New Jersey manufacturing companies told a bipartisan legislative committee on Tuesday that the new federal tariffs on aluminum and steel are bad for business.
“The tariffs for us have been a nightmare,” said Gary DuBoff, CEO of Arrow Fastner Company of Saddlebrook. DuBoff said the banded wire his company needs to manufacture staples is no longer made in the United States and the federal government has denied all six of his tariff exemption requests for the galvanized and stainless steel banded wire he imports from China.
Ironically, DuBoff said, his competitors can purchase already made staples from China and not be subject to the tariff.
“So we could go overseas, buy completed staples, ship them here, pay no tariff and lay off the 350 people we have in our plant—someone needs to explain to me how this makes any sense at all,” DuBoff said. “We’re doing everything we can to keep jobs in New Jersey and it’s become more difficult every day.”
The criticism came at the Legislative Manufacturing Caucus’ hearing, held at the Metuchen company SPEX CertiPrep, an NJBIA member that manufactures laboratory equipment used in analytical spectroscopy by the scientific community. The bipartisan legislative caucus, chaired by Sen. Vin Gopal, D-11, has been holding hearings throughout the state to hear directly from manufacturers about the challenges their businesses face in the global marketplace.
Manufacturing in New Jersey is a $45.9 billion industry that employs more than 258,000 workers. Tuesday’s hearing was convened to hear directly from New Jersey manufacturers about the impact that federal tariffs on aluminum and steel are having on their businesses.
Other NJBIA members who testified about the adverse effects of the tariffs were Marcia Frieze, CEO of Case Medical, Inc. in South Hackensack; Gail Friedberg, SVP of ZaGo Manufacturing in Newark; and Jim Minadeo of Zero Surge in Frenchtown.
“From our perspective, tariffs are just taxes by another name,” said Friedberg. “This is money that goes directly to the federal government and becomes part of our expenses,” she said.
Beyond the increase in costs, the tariffs are also affecting the supply chain, the manufacturers said. The automotive and aircraft industries are hoarding existing supplies of aluminum and steel in the U.S., leaving smaller manufacturers scrambling to find the materials they need for their processes.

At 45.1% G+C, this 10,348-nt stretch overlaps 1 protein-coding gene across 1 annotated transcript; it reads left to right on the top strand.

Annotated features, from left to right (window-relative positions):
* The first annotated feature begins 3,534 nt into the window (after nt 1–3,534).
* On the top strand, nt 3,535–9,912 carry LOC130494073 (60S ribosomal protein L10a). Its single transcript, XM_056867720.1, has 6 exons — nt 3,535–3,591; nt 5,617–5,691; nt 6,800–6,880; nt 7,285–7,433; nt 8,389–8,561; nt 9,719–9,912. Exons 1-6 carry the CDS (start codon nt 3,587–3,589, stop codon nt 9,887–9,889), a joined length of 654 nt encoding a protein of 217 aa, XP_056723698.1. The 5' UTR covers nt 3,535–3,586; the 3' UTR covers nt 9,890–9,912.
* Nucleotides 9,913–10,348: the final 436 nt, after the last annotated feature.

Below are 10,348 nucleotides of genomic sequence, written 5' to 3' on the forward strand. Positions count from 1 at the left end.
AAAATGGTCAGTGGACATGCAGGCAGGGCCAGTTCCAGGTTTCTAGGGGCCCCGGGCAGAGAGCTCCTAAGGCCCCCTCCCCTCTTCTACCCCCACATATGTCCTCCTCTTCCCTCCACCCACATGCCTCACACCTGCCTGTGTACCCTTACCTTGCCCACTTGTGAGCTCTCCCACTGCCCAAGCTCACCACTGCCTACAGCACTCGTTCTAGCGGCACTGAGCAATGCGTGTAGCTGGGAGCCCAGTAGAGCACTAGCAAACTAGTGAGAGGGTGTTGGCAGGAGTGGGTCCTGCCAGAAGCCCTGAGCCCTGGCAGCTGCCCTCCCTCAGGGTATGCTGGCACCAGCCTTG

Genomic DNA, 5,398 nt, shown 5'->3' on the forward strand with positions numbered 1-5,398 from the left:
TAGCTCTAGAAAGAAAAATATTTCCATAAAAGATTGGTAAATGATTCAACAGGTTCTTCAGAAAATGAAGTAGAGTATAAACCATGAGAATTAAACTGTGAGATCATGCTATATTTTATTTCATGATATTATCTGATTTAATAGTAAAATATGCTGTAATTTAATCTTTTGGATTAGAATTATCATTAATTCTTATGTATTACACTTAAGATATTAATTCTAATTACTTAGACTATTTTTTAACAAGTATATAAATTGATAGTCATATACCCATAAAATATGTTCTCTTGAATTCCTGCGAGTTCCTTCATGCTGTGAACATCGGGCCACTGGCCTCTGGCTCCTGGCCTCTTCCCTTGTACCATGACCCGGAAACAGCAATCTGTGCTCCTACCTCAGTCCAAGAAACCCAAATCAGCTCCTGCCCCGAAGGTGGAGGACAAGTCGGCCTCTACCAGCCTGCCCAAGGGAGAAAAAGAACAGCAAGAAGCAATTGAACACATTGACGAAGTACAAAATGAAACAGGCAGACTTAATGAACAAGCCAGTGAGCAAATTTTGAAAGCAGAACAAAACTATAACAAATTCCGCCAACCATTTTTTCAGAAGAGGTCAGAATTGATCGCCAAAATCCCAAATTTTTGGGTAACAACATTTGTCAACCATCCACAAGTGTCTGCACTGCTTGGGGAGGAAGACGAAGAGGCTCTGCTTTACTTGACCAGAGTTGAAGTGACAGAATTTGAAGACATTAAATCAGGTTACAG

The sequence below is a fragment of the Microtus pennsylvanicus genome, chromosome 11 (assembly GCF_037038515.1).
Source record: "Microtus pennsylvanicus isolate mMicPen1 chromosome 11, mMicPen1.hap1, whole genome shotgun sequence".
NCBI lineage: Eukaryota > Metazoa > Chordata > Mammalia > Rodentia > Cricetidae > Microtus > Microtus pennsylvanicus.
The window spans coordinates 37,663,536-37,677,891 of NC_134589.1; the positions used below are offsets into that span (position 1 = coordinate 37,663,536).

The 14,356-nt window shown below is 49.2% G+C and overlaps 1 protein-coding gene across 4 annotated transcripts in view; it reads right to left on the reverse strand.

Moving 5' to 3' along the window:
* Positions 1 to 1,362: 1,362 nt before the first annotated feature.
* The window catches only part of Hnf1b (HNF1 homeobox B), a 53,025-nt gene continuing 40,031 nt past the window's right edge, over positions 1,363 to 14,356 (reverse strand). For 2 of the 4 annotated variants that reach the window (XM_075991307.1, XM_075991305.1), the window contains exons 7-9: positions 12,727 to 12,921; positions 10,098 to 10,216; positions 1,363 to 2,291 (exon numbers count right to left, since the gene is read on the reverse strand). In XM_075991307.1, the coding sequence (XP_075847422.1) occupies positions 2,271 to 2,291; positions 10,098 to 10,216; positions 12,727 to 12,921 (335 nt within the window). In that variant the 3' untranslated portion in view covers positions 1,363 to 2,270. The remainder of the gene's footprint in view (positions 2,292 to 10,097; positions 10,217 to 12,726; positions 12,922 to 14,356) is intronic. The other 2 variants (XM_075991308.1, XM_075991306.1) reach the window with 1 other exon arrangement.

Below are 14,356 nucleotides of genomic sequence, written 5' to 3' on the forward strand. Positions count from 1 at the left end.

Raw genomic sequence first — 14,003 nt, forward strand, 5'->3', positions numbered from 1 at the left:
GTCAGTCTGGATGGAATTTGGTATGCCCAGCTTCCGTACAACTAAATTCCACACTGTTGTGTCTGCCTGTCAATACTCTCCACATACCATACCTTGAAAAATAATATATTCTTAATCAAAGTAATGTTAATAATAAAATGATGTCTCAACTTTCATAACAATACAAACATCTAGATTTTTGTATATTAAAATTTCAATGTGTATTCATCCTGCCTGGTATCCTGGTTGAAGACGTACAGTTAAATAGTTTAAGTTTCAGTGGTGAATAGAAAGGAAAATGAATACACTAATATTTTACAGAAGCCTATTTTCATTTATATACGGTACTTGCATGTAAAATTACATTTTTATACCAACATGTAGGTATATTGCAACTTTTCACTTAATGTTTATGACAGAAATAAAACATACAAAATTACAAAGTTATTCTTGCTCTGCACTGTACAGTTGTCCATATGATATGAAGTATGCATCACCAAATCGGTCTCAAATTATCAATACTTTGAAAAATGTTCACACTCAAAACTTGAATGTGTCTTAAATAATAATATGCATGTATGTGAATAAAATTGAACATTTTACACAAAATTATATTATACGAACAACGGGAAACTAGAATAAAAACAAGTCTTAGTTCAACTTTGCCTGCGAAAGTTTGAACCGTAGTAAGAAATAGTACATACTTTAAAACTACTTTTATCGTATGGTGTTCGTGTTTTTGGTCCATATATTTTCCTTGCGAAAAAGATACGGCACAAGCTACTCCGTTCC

“I was willing to swallow some of the increased costs, but my main concern is supply,” said Frieze, of Case Medical, which manufactures medical equipment made primarily of aluminum and stainless steel.
Although the manufacturers at the legislative hearing were critical of the tariffs, NJBIA’s recent survey of all members, including manufacturers, found a mixed response.
When asked if tariffs on certain products from China were impacting their bottom line, 41 percent yes and another 22 percent they will if the tariffs continue. More than 64 percent of those who responded yes said they are raising prices to counter their increased costs.
Results were more guarded when asked if tariffs on products from Canada and/or Mexico were impacting their business. More than 37 percent said no, while 32 percent countered yes and another 23 percent said not yet, but anticipated they would should the tariffs continue.
Specific to whether tariffs on foreign steel and aluminum are negatively impacting their business, 44 percent of respondents said yes, 36 percent said no. Another 19 percent said increased prices on the metals did not apply to their business.
Members were also asked to what best describes their feeling toward increased tariffs imposed by the Trump administration this year:
- Nearly 42 percent said they full support these tariffs to counter trade practices that are unfair for the United States
- More than 34 percent said they do not support these tariffs at all as they put U.S. companies at a competitive disadvantage
- Nearly 18 percent said they understand the intent of the tariffs, but they are having a negative impact on their company